During the probationary period, almost all colleges can choose not to renew faculty contracts and terminate faculty without any reason or cause. Throughout this time, senior professors and administrators evaluate the work of new faculty-teaching, research and service before deciding whether or not to recommend tenure. The most recent survey of American faculty shows that, in a typical year, about one in five probationary faculty members was denied tenure and lost his or her job.

No more than one-third of all college and university faculty members are tenured. The reason? More and more colleges are relying on part-time or temporary nontenure-track faculty to teach undergraduates — part-timers constituted about 38 percent of the professoriate in 1987 and grew to 43 percent in 1992.

http://www.nea.org/home/33067.htm

Blood and Knives = Red

Red Hourglass

by

Scarlett Risque

Red is the blood that drops from her fingers – as red as her name is Scarlet.

Sharp are the knives she uses to cut the flesh – snip and swish and slide and slink, but always in. Knives are a motive, a tool, an obsession.HourGlass_Shapes

Yet for a time she can overcome her programming, a programming that began when a ‘mother’ appeared for a lost, hungry and despairing homeless teenager. A mother who provided a home; sisters; love; and a  reason to live. A mother who sheltered, taught and programmed obedience into all her girls (daughters). To disobey a request / order was to be killed by a sister, and even the thought of disobedience was anathema.

So what ‘tasks’ did Mother want her daughters to do? Well each tasks was given a rationale that it would  , the economy, the local businesses, or the local residents. To defeat the large and powerful on behalf of the small and lowly and weak. A compelling reason to kill? To murder? She argued it well and they believed. They had to believe for this is what she trained them, educated them, for.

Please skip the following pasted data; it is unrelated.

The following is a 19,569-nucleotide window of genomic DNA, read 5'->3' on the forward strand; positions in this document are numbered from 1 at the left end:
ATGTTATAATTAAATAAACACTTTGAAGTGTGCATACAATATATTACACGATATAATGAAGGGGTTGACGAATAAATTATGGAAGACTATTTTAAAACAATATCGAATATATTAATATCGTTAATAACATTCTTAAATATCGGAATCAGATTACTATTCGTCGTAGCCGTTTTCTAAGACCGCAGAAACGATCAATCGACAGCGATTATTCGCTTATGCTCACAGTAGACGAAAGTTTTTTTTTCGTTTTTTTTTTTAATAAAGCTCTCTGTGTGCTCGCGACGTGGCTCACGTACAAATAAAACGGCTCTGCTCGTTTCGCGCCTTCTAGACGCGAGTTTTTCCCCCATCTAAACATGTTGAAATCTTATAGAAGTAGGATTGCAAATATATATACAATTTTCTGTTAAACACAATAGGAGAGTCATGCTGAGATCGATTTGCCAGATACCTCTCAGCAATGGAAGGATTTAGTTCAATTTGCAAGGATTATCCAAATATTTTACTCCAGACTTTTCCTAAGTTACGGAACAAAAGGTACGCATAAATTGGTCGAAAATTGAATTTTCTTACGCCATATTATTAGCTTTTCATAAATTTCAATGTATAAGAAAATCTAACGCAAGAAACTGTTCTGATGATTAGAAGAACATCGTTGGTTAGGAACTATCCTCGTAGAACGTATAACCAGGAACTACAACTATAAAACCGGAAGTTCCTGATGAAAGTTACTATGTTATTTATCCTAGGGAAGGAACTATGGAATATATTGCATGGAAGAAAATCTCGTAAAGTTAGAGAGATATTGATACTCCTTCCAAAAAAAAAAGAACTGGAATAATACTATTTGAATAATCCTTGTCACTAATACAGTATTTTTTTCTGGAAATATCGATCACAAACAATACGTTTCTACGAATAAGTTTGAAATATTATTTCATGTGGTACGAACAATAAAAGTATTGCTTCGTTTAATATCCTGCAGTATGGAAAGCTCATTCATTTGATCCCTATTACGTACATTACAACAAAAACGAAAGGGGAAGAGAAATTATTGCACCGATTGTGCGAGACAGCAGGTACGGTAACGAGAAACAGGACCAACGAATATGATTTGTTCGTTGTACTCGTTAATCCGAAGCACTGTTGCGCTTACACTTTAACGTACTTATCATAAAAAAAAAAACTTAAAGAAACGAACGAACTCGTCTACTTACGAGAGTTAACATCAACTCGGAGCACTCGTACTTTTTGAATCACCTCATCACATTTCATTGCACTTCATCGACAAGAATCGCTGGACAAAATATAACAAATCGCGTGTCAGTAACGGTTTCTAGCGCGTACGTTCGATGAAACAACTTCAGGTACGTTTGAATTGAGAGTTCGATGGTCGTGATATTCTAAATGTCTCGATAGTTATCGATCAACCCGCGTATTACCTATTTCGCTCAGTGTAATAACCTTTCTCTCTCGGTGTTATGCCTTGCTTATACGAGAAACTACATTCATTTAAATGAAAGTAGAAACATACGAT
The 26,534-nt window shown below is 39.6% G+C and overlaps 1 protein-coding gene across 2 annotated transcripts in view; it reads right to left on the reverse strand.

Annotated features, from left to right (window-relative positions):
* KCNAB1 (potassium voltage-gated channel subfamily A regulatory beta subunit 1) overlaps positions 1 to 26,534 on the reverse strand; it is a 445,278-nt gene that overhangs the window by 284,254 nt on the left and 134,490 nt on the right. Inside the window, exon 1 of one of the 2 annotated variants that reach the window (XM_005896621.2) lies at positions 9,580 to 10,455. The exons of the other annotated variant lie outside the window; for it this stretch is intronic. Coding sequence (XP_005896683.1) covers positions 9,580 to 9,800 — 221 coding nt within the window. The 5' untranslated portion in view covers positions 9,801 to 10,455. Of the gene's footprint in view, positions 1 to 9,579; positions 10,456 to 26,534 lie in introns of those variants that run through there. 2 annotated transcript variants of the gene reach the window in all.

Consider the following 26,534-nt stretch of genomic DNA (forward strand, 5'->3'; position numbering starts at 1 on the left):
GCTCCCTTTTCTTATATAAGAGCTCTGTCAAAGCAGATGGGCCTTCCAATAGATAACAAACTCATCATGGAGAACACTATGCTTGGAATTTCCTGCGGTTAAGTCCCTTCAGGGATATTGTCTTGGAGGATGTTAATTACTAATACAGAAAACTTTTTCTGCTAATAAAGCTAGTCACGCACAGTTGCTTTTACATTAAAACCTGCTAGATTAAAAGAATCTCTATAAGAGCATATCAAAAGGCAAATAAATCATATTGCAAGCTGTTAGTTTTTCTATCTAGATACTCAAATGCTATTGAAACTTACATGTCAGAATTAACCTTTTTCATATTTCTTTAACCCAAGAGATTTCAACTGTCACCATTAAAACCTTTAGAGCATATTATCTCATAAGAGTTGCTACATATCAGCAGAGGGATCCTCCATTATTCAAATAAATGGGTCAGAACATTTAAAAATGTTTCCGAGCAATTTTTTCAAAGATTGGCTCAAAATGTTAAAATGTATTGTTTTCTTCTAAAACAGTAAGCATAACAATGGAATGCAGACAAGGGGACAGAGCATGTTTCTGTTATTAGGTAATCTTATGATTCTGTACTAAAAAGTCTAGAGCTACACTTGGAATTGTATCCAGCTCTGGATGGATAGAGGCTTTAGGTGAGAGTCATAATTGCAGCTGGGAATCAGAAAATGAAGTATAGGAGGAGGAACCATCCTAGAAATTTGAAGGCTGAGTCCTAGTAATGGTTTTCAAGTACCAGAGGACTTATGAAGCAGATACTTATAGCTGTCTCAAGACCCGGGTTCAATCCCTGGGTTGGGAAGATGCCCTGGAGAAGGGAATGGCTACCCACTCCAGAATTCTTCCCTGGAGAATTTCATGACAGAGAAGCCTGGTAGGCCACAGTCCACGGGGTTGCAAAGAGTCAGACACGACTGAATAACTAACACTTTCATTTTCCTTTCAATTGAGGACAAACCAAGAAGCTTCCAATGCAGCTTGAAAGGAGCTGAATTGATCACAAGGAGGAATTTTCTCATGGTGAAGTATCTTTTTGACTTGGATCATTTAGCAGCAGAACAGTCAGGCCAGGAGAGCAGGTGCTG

Each daughter specialising in differing skills but for Red it was the knife and she always obeyed until she met someone she didn’t want to kill.

This book highlights the problems of homelessness and the abuse of young girls that leads them to want to join a ‘family’ aka a gang, that will love and support them. The same psychology that keeps gangs together and enables an end justifies the means attitude.

A gang leader influences and controls the members, sometimes through intimidation and always through manipulation of the emotions that enables to continue their control.

Each leader will have a special ‘second’ in command who ensures that the will of the leader is carried out (Mother’s biological daughter). They will also dominate the lower ranks. Pack instinct and the desire to conform and be accepted and love by the pack keeps each member motivated to remain within the gang.

It is clever in this book to use the girls as assassins and gang members as it is often, erroneously, thought that female gangs are less violent than male. In the right circumstances they can be just as dangerous and violent or more so.

I enjoyed this book more as a story of female gangs and how girls can be programmed into violence, than the romantic relationship aspects. I quite understand why the relationship had a sado-masochistic element as a result of Red’s programming but I did not see it as a relationship that would last once lust had been fulfilled. I was not convinced by the ending or the exploration of Red’s emotions.

The author says that The Hourglass series is a sociopolitical discourse about capitalism and how top down decisions affects the lives of ordinary people. I am fascinated with financial centers and major property acquisition players. My approach is unique as I do not state the obvious but let the reader decide what is obvious to them.

I saw this element in the rationale behind the assassinations but felt that it could have been brought out more – the ending did not emphasise this enough.

Thinking back over the writing style and general story-telling, I would not read another in this series.

3 stars.